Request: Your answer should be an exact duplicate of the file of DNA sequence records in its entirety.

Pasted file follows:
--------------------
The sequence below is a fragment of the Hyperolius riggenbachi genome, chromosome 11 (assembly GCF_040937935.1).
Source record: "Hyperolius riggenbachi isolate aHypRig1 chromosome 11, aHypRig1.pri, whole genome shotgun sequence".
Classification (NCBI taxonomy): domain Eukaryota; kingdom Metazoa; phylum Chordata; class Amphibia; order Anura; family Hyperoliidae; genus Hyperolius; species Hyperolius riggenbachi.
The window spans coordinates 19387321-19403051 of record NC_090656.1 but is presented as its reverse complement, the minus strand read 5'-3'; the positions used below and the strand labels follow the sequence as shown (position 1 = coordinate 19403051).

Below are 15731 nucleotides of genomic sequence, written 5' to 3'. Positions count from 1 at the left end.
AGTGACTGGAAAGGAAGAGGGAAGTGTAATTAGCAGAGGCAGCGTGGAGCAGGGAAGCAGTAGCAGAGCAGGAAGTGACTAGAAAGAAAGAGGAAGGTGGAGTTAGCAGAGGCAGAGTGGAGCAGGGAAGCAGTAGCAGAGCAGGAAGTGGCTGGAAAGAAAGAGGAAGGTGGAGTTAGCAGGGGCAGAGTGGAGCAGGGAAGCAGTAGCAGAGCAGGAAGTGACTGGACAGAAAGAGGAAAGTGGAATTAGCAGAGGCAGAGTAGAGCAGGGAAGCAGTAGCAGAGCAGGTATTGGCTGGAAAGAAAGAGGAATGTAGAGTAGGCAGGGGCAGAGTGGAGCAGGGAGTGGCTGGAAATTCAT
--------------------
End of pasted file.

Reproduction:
The sequence below is a fragment of the Hyperolius riggenbachi genome, chromosome 11 (assembly GCF_040937935.1).
Source record: "Hyperolius riggenbachi isolate aHypRig1 chromosome 11, aHypRig1.pri, whole genome shotgun sequence".
Classification (NCBI taxonomy): domain Eukaryota; kingdom Metazoa; phylum Chordata; class Amphibia; order Anura; family Hyperoliidae; genus Hyperolius; species Hyperolius riggenbachi.
The window spans coordinates 19387321-19403051 of record NC_090656.1 but is presented as its reverse complement, the minus strand read 5'-3'; the positions used below and the strand labels follow the sequence as shown (position 1 = coordinate 19403051).

Below are 15731 nucleotides of genomic sequence, written 5' to 3'. Positions count from 1 at the left end.
AGTGACTGGAAAGGAAGAGGGAAGTGTAATTAGCAGAGGCAGCGTGGAGCAGGGAAGCAGTAGCAGAGCAGGAAGTGACTAGAAAGAAAGAGGAAGGTGGAGTTAGCAGAGGCAGAGTGGAGCAGGGAAGCAGTAGCAGAGCAGGAAGTGGCTGGAAAGAAAGAGGAAGGTGGAGTTAGCAGGGGCAGAGTGGAGCAGGGAAGCAGTAGCAGAGCAGGAAGTGACTGGACAGAAAGAGGAAAGTGGAATTAGCAGAGGCAGAGTAGAGCAGGGAAGCAGTAGCAGAGCAGGTATTGGCTGGAAAGAAAGAGGAATGTAGAGTAGGCAGGGGCAGAGTGGAGCAGGGAGTGGCTGGAAATTCAT